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Find out more from the Center for Biological Diversity:
Travel-mangement Planning
Arizona Daily Sun, February 23, 2010

Wolf's Den: OHVers still have forest access
By David Wolf

Currently, on most of our national forests, you can drive anywhere, road or no road. Once a national forest designates the routes for motorized travel, off-road travel will be prohibited.

The Kaibab National Forest has published the Environmental Assessment for the Williams Ranger District and you have until March 7 to make any comments on the proposal. Go to http://fs.usda.gov/goto/kaibab/projects to review the EA. You can e-mail your comments to comments-southwestern-kaibab-williams@fs.fed.us.

On Nov. 9, 2005, the Forest Service published final travel management regulations governing off- highway vehicles (OHV) and other motor vehicles on national forests and grasslands. These regulations are referred to as the Travel Management Rule (Rule). The Rule was developed in response to the substantial increase in use of OHVs on National Forest System lands and related damage to forest resources caused by unmanaged OHV use over the past 30 years. The Rule provides for a system of roads, trails and areas that are designated for motor vehicle use. The Rule prohibits the use of motor vehicles off the designated system as well as use of motor vehicles on routes and in areas not consistent with the maintenance of wildlife habitat and ecosystems.

Preferred Alternative 2 in the EA would close 380 miles of road and open 16 miles of new road. In total the Williams Ranger District would have 1,114 miles of open roadway. Alternative 2 would designate 25 miles of roads for vehicles less than 50 inches in width and limit motorized dispersed camping to within 200 feet of designated roadways. It would also limit the use of vehicles to retrieve big game to elk only and only during the warmer elk hunts occurring before the fourth Thursday of October and only between the hours of 10 a.m. and midnight, and only within 1 mile of an open road. This is to reduce the loss of meat during early fall elk hunts when warm daytime temperatures can cause more rapid meat spoilage.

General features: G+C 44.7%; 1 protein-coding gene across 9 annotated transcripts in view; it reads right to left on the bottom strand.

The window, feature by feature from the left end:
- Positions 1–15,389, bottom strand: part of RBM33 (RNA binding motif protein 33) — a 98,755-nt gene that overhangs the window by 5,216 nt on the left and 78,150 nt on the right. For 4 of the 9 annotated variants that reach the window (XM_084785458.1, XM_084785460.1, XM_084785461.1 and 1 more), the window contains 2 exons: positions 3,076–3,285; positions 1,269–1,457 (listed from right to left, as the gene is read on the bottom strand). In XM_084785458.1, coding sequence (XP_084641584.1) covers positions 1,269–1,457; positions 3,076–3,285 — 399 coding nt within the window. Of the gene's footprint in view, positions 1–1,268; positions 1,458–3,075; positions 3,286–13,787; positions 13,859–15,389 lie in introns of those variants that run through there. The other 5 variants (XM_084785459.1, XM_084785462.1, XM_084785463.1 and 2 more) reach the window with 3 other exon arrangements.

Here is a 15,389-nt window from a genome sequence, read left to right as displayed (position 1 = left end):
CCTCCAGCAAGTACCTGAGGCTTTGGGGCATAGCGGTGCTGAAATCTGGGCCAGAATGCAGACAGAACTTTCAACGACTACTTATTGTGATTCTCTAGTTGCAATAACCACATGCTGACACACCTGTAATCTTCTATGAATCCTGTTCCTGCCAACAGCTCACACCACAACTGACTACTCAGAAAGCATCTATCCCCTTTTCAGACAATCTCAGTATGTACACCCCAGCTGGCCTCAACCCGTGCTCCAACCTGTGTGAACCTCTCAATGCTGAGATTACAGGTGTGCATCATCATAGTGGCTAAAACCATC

Three hundred and eighty miles of roads being closed sounds like a lot. Mathematically, it is a 25 percent reduction. But if you look at a map, the roads being closed, for the most part, are parallel roadways that serve no useful purpose. Most of Arizona's national forests have way too many roads, and even with the closure of 380 miles of roadway, that 1-mile limit from a road to retrieve an elk will accommodate almost all the elk killed in areas where roads exist.

The camping limit of 200 feet should accommodate most motorized campers with an experience that is similar to what we currently have.

The big change will be no more running every square inch of our forests on a quad to find antler sheds. That practice is way out of hand.

The last public meeting on the proposal will be held at the Williams Recreation Center, 301 W. Railroad Ave., Williams, on Saturday, March 6 from 1-3 p.m. For further information, call (928) 635-5614.

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